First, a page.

Media statement: Nelson Mandela and the 1990s
Date: 11 February 2019
From: Nelson Mandela Foundation
On 11 February 1990 Nelson Mandela walked out of prison and embarked on a decade of historic endeavour. These were years of peacemaking, negotiating, reckoning and transforming.
South Africa’s transition from apartheid ended formally on 27 April 1994 with the first democratic general election. This year we mark the 25th anniversary of that seminal moment. While South Africans should still celebrate the country’s break from colonial and apartheid shackles, we would argue that a quarter of a century of democracy has not delivered on the promise of the 1990s.
Nonetheless, we urge South Africans to go out in their numbers to vote in the 2019 general election. For us this has to be about a vote for delivery. We need a leadership at every level of society that holds the promise of the 1990s as a sacred duty and which is not compromised by the looting that has despoiled the democratic era.
Madiba’s presidency was about making democracy stick and putting in place the instruments required to transform society fundamentally. In many ways the Truth and Reconciliation Commission (TRC), which he appointed in 1995, reached far beyond its mandate to reckon with oppressive pasts and promote reconciliation – we would argue that its 1998 recommendations can be read as an agenda for transformation as the 1990s drew to a close.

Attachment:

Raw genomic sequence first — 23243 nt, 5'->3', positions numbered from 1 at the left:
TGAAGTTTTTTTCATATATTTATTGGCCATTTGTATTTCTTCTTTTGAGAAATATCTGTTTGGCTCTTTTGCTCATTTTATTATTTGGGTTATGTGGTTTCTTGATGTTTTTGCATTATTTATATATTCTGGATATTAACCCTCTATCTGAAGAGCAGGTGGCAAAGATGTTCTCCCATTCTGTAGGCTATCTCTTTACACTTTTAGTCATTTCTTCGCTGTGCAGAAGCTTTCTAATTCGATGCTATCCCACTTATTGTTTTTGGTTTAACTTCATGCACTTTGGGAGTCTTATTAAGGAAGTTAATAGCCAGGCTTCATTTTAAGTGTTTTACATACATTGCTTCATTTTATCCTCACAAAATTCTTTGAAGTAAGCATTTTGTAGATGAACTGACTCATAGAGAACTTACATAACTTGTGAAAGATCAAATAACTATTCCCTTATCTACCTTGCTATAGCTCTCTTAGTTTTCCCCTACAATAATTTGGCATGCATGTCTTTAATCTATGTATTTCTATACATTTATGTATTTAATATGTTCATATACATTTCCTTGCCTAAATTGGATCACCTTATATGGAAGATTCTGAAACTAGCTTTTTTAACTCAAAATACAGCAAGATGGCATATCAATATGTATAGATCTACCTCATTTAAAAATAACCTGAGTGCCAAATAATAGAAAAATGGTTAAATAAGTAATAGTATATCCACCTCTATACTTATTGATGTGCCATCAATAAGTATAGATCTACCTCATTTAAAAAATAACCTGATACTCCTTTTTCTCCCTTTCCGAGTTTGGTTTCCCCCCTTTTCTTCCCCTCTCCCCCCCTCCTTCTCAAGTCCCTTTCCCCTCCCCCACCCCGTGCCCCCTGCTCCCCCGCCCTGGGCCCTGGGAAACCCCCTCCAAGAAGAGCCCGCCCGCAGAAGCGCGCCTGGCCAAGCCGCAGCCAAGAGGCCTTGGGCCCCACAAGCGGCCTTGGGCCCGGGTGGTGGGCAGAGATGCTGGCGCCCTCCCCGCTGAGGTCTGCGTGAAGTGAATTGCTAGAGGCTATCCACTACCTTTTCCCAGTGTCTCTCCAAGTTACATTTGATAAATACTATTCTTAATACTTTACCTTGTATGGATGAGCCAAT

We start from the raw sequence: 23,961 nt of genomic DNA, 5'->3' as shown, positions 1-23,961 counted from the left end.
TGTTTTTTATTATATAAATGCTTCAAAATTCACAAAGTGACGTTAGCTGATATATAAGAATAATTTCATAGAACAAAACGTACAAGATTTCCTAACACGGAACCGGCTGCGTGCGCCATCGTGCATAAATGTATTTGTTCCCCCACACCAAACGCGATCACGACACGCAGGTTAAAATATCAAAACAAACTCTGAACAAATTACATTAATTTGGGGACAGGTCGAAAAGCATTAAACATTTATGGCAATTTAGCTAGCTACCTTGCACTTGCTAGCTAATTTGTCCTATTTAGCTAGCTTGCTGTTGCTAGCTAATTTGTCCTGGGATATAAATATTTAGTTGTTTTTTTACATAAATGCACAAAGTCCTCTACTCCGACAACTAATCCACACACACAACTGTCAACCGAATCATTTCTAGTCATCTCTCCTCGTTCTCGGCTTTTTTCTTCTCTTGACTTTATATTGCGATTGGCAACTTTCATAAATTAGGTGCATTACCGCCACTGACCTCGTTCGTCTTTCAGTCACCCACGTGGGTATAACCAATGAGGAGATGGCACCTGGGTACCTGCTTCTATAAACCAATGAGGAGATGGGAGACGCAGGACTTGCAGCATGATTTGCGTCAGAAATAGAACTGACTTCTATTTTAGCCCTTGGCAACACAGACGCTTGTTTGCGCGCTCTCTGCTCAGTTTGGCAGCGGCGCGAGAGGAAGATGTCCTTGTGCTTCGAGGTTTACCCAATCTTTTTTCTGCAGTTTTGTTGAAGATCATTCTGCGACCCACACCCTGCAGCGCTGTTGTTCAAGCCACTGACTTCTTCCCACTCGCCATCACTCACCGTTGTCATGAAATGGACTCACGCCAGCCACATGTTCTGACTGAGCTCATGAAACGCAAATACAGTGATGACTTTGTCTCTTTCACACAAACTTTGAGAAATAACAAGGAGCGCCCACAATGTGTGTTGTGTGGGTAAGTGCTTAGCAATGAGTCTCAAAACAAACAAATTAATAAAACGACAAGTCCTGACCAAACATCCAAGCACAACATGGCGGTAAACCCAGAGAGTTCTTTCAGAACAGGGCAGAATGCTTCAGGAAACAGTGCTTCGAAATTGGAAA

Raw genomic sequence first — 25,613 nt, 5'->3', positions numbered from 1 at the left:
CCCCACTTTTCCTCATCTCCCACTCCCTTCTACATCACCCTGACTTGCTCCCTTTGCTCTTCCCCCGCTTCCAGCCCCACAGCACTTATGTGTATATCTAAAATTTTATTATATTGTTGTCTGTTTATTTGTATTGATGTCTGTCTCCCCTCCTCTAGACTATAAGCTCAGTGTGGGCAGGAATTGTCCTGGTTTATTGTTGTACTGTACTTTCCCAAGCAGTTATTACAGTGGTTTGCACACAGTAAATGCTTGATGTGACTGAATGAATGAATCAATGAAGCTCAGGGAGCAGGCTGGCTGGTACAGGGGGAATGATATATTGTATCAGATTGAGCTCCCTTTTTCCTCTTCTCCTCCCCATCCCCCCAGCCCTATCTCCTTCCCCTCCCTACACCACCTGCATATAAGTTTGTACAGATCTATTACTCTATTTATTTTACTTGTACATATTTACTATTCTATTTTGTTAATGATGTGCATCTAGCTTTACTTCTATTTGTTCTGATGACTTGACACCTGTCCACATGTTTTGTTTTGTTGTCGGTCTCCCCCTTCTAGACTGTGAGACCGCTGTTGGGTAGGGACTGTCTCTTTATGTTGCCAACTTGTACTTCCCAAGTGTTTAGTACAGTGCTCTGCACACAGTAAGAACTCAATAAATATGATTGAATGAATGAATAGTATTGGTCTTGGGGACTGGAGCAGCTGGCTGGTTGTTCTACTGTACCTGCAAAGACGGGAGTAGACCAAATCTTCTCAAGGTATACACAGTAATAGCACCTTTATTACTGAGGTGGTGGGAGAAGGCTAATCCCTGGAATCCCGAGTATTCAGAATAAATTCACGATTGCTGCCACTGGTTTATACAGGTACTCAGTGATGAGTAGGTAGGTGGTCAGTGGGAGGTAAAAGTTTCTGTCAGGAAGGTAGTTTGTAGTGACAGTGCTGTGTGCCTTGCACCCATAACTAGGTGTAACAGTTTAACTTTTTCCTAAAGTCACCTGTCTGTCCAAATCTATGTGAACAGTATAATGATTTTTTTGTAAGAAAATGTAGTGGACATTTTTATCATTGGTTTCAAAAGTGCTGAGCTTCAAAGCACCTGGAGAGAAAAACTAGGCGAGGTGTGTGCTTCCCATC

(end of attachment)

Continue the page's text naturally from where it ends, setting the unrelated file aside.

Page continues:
The fact that to this day the South African state has not responded formally to the TRC recommendations is symptomatic. The country has not done well at the reparation, restitution and redistribution absolutely critical to transformation. In this context we welcome recent indications that the state is revisiting the TRC recommendations, but urge all decision-makers to prioritise the needs and listen to the voices of those who were intended to be the beneficiaries of the recommendations.
In 1999 Madiba stepped down as President and established the Nelson Mandela Foundation (NMF) as his post-presidential office and vehicle for supporting what he regarded as unfinished business. This year we mark the 20th anniversary of the NMF’s founding. The imperative to contribute to transformation endeavour is more urgent today than it was in 1999. We dare not linger.
*Note: Please read the statement alongside the two attached reference documents.
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